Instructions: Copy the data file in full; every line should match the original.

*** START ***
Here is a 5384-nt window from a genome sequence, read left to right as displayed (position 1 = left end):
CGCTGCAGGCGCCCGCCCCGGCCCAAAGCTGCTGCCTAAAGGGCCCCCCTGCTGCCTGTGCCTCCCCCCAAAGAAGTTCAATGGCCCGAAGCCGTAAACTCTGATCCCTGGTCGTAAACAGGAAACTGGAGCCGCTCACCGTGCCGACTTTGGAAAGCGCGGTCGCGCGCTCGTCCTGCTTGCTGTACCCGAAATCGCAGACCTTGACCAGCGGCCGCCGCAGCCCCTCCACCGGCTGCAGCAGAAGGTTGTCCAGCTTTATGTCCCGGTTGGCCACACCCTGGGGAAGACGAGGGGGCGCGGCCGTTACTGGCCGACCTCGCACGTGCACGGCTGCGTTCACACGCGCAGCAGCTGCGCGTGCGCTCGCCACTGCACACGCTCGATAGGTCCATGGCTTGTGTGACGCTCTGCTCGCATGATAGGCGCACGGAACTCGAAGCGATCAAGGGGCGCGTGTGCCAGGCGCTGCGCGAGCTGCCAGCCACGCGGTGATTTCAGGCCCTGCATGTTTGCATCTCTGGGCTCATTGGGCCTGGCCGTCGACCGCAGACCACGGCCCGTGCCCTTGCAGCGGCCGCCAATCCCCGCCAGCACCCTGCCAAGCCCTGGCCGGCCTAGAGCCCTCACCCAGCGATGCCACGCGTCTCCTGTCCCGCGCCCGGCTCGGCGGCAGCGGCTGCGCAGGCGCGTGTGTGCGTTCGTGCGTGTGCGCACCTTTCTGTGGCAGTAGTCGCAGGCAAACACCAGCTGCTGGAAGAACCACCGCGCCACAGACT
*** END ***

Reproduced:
Here is a 5384-nt window from a genome sequence, read left to right as displayed (position 1 = left end):
CGCTGCAGGCGCCCGCCCCGGCCCAAAGCTGCTGCCTAAAGGGCCCCCCTGCTGCCTGTGCCTCCCCCCAAAGAAGTTCAATGGCCCGAAGCCGTAAACTCTGATCCCTGGTCGTAAACAGGAAACTGGAGCCGCTCACCGTGCCGACTTTGGAAAGCGCGGTCGCGCGCTCGTCCTGCTTGCTGTACCCGAAATCGCAGACCTTGACCAGCGGCCGCCGCAGCCCCTCCACCGGCTGCAGCAGAAGGTTGTCCAGCTTTATGTCCCGGTTGGCCACACCCTGGGGAAGACGAGGGGGCGCGGCCGTTACTGGCCGACCTCGCACGTGCACGGCTGCGTTCACACGCGCAGCAGCTGCGCGTGCGCTCGCCACTGCACACGCTCGATAGGTCCATGGCTTGTGTGACGCTCTGCTCGCATGATAGGCGCACGGAACTCGAAGCGATCAAGGGGCGCGTGTGCCAGGCGCTGCGCGAGCTGCCAGCCACGCGGTGATTTCAGGCCCTGCATGTTTGCATCTCTGGGCTCATTGGGCCTGGCCGTCGACCGCAGACCACGGCCCGTGCCCTTGCAGCGGCCGCCAATCCCCGCCAGCACCCTGCCAAGCCCTGGCCGGCCTAGAGCCCTCACCCAGCGATGCCACGCGTCTCCTGTCCCGCGCCCGGCTCGGCGGCAGCGGCTGCGCAGGCGCGTGTGTGCGTTCGTGCGTGTGCGCACCTTTCTGTGGCAGTAGTCGCAGGCAAACACCAGCTGCTGGAAGAACCACCGCGCCACAGACT